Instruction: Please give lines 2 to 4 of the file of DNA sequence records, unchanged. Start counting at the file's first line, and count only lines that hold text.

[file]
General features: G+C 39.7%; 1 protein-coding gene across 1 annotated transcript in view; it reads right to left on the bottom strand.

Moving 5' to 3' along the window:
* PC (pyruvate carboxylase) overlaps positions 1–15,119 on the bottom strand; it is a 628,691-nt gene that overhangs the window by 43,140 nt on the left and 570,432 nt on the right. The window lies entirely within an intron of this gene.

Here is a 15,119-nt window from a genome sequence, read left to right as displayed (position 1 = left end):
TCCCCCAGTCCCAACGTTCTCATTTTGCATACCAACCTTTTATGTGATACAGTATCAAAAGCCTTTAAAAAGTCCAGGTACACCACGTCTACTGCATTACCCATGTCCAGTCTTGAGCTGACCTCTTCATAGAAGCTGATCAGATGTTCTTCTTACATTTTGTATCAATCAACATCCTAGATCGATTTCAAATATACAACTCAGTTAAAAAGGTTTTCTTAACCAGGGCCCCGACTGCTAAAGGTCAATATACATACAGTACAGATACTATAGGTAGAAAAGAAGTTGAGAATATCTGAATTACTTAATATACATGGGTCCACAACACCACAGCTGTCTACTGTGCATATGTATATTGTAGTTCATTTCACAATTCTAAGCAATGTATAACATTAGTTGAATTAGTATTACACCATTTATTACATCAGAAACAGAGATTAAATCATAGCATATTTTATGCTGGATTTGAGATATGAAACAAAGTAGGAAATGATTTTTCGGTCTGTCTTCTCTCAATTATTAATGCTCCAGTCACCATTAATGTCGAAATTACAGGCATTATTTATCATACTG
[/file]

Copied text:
Moving 5' to 3' along the window:
* PC (pyruvate carboxylase) overlaps positions 1–15,119 on the bottom strand; it is a 628,691-nt gene that overhangs the window by 43,140 nt on the left and 570,432 nt on the right. The window lies entirely within an intron of this gene.

Here is a 15,119-nt window from a genome sequence, read left to right as displayed (position 1 = left end):